Thursday, October 2, 2014

1995-96 Canadian National Team Glenn Anderson Jersey

Born on this date in 1960, Glenn Anderson took a far different path through his career than most players of his era. It started out conventionally enough, as Anderson moved up through the junior ranks, but then took a detour through United States college hockey, playing one year for the Denver Pioneers of the WCHA, where he scored 66 points in just 41 games.

He then joined the Canadian National Team, a program in which a dedicated squad would play a season long schedule of games as well as representing Canada in various tournaments, highlighted by the annual Spengler Cup, in an effort to establish a cohesive Olympic and World Championship squad, as opposed to a temporary rosters thrown together with little time to prepare, as was the norm prior to the full-time Canadian National Team program.

Many players used the Canadian National Team as a stepping stone to gain more seasoning in an effort to make the next step to the NHL. As part of the team, Anderson was a member of the Canadian Olympic Team in 1980 at Lake Placid where Canada went 3-2 in the preliminary round.

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Anderson vs. the Soviets during the 1980 Olympics

He would then embark on his NHL career, joining the Edmonton Oliers for the 1980-81 season. He would play 11 seasons for the Oilers, winning five Stanley Cups as part of their dynasty. Twice Anderson would have 50 goal seasons as part of the high flying Oilers offense, hitting 54 in both 1983-94 and 1985-86. Anderson also had three 100 point seasons, with a career best of 105 in 1981-82 from 38 goals and 67 assists. 1986-87 saw him set personal bests with 14 goals and 27 points during 21 games of  the 1986-87 playoffs.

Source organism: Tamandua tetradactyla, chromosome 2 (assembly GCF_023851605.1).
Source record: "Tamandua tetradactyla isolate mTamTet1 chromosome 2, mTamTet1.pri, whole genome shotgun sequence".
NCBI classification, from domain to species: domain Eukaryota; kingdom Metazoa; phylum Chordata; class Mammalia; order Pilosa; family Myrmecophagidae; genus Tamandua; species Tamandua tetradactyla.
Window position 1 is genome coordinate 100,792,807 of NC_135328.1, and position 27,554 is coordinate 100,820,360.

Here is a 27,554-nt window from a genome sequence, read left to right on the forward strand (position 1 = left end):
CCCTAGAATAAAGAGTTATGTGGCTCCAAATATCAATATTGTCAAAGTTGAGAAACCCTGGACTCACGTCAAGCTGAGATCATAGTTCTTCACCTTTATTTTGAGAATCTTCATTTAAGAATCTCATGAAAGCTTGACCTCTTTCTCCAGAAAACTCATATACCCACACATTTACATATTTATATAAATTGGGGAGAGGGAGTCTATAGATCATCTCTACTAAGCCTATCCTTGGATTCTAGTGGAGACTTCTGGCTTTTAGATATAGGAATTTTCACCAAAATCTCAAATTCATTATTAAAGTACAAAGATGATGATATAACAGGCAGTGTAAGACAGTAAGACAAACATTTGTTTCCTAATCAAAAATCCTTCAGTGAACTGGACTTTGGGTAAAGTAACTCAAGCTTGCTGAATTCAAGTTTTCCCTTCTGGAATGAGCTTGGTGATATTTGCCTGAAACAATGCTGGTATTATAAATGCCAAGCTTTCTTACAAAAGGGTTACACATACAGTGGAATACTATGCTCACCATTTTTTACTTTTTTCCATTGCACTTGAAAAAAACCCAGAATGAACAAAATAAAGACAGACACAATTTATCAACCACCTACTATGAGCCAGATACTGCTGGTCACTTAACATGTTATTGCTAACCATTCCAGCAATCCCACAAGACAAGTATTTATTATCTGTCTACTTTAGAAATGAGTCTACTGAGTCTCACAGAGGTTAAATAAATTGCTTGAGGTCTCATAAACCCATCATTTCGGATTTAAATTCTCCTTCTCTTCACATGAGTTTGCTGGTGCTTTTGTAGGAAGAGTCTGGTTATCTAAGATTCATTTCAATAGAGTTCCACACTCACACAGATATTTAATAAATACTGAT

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Anderson with the Stanley Cup in 1990

Always one to play for Team Canada when given the chance, he would also participate in the Canada Cup in both 1984 and 1987. 1987 would also see him skate for the NHL All-Stars versus the Soviet Union in the two-game Rendez-vous '87 held that season in place of the traditional All-Star game. He would make his first appearance for Canada in the World Championships in 1989.

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Ansderson again battling the Soviets, this time in the 1987 Canada Cup

In 1991, he was involved in a blockbuster trade, along with Grant Fuhr, that would send him to the Toronto Maple Leafs. While with Toronto, he asked for permission to participate in the 1994 Olympics, which the club agreed to in his contract, but the request was denied by Commissioner Gary Bettman.

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Anderson wearing the Maple Leafs Turn Back the Clock jersey in 1991-92

After three seasons with Toronto, Anderson was traded to the New York Rangers at the end of the 1993-94 season, arriving just in time to capture his sixth Stanley Cup.

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Anderson helped the Rangers end their long Stanley Cup drought